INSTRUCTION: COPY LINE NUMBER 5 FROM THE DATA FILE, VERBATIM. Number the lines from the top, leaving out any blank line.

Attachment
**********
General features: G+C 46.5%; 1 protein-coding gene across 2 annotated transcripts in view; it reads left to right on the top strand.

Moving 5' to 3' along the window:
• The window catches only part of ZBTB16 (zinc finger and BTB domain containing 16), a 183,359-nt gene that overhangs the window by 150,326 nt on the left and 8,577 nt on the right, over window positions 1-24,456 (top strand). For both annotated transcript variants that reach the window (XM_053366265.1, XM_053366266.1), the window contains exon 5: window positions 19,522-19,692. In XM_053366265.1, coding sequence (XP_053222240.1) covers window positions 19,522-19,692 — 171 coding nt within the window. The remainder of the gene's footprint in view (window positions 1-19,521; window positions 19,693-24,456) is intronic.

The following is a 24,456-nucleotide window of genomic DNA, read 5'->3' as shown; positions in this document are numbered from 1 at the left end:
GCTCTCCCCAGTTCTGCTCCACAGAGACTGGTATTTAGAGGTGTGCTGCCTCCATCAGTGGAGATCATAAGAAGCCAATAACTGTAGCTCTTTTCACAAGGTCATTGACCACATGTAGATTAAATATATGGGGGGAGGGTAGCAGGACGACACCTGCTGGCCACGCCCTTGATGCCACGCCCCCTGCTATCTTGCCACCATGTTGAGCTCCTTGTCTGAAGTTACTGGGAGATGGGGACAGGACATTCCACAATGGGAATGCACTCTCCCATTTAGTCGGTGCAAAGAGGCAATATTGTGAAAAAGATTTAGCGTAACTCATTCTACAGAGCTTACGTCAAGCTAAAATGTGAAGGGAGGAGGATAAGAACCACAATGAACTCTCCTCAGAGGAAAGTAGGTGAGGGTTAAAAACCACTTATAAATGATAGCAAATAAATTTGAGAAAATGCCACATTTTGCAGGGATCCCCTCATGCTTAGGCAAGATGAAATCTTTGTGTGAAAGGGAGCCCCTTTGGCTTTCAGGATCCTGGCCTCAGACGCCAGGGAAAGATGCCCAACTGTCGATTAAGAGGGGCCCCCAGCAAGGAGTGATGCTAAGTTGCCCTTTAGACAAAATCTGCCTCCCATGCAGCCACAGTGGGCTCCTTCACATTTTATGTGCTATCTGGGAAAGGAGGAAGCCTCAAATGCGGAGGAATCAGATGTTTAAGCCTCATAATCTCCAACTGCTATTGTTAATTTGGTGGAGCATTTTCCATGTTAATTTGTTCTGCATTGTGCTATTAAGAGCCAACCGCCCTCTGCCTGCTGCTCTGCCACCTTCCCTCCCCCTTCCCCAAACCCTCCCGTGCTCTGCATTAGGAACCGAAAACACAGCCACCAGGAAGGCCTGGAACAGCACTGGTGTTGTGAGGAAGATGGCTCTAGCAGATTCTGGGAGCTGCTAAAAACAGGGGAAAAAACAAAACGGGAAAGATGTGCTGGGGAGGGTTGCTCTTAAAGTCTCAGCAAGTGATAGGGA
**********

GCTCTCCCCAGTTCTGCTCCACAGAGACTGGTATTTAGAGGTGTGCTGCCTCCATCAGTGGAGATCATAAGAAGCCAATAACTGTAGCTCTTTTCACAAGGTCATTGACCACATGTAGATTAAATATATGGGGGGAGGGTAGCAGGACGACACCTGCTGGCCACGCCCTTGATGCCACGCCCCCTGCTATCTTGCCACCATGTTGAGCTCCTTGTCTGAAGTTACTGGGAGATGGGGACAGGACATTCCACAATGGGAATGCACTCTCCCATTTAGTCGGTGCAAAGAGGCAATATTGTGAAAAAGATTTAGCGTAACTCATTCTACAGAGCTTACGTCAAGCTAAAATGTGAAGGGAGGAGGATAAGAACCACAATGAACTCTCCTCAGAGGAAAGTAGGTGAGGGTTAAAAACCACTTATAAATGATAGCAAATAAATTTGAGAAAATGCCACATTTTGCAGGGATCCCCTCATGCTTAGGCAAGATGAAATCTTTGTGTGAAAGGGAGCCCCTTTGGCTTTCAGGATCCTGGCCTCAGACGCCAGGGAAAGATGCCCAACTGTCGATTAAGAGGGGCCCCCAGCAAGGAGTGATGCTAAGTTGCCCTTTAGACAAAATCTGCCTCCCATGCAGCCACAGTGGGCTCCTTCACATTTTATGTGCTATCTGGGAAAGGAGGAAGCCTCAAATGCGGAGGAATCAGATGTTTAAGCCTCATAATCTCCAACTGCTATTGTTAATTTGGTGGAGCATTTTCCATGTTAATTTGTTCTGCATTGTGCTATTAAGAGCCAACCGCCCTCTGCCTGCTGCTCTGCCACCTTCCCTCCCCCTTCCCCAAACCCTCCCGTGCTCTGCATTAGGAACCGAAAACACAGCCACCAGGAAGGCCTGGAACAGCACTGGTGTTGTGAGGAAGATGGCTCTAGCAGATTCTGGGAGCTGCTAAAAACAGGGGAAAAAACAAAACGGGAAAGATGTGCTGGGGAGGGTTGCTCTTAAAGTCTCAGCAAGTGATAGGGA